Qualitative judgments Complement the Quantitative AnalysisAn active investment manager’s success depends on the proactive assessment of risks and the ability to anticipate changes in risk exposures to help mitigate the impact upon investors from potential negative developments in individual securities or issuers. It is similarly essential that the credit research follows a clearly formulated process without an overly strict and standardized procedure that would block qualitative judgment calls. Credit analysts at PIMCO are more than “number crunchers,” they are sector experts with the ability to judge industry and business trends beyond reported numbers. Detailed sector knowledge, a clear understanding of economic drivers, an accountant’s understanding of balance sheets and direct contact with management teams are all part of a credit analyst’s essential armory.
From Risk Analysis to Investment Decision PIMCO’s credit research team consists of 31 analysts in five cities around the world, and the team is organized along regional as well as sector lines. This combination of regional expertise and sector focus fosters optimal coverage. The credit analysts across all locations constantly exchange knowledge and discuss the results of their analysis, and rapidly respond to developing global trends.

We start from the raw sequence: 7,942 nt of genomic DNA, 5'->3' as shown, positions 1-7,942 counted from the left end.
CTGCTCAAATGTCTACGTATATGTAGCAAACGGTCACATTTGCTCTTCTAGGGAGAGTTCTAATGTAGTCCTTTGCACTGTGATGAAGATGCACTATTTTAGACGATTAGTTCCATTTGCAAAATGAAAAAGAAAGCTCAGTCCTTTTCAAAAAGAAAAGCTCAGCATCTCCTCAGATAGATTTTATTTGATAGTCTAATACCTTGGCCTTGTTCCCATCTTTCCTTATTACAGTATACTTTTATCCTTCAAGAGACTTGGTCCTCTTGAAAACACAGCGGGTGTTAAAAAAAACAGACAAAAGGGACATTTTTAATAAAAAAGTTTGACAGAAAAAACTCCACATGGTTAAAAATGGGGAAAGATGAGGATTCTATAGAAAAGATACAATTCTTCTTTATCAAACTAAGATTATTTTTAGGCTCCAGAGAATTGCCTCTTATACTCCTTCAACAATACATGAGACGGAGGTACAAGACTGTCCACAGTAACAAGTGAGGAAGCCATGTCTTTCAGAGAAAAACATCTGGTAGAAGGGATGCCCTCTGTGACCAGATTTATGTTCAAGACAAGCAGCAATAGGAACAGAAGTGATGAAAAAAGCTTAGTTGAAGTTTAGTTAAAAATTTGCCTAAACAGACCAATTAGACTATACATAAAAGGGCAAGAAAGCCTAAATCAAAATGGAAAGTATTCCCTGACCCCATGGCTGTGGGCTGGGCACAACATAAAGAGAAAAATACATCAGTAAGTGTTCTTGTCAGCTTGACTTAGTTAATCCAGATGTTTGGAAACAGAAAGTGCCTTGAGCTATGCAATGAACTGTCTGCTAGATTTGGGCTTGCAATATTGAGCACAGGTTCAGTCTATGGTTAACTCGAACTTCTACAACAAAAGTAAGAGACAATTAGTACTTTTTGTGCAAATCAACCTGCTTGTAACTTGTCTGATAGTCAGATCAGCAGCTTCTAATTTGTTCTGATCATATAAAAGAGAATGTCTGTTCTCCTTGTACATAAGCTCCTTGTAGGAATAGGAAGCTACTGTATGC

Regardless of where they are based, the credit research and portfolio management teams work closely together in their effort to find the securities offering the most attractive value and return opportunities in relation to the risk incurred. Intensive and transparent interaction between the teams is key when making decisions to buy or sell. Analysts and portfolio managers discuss investment ideas at a number of established weekly conference calls, and analysts present their respective sectors in depth to the portfolio managers on a quarterly basis. Ultimately, it is the portfolio manager’s decision which bonds are added to a portfolio. When deciding on an investment, the portfolio manager can confidently rely on the careful risk and quality assessments made by PIMCO’s credit analysts.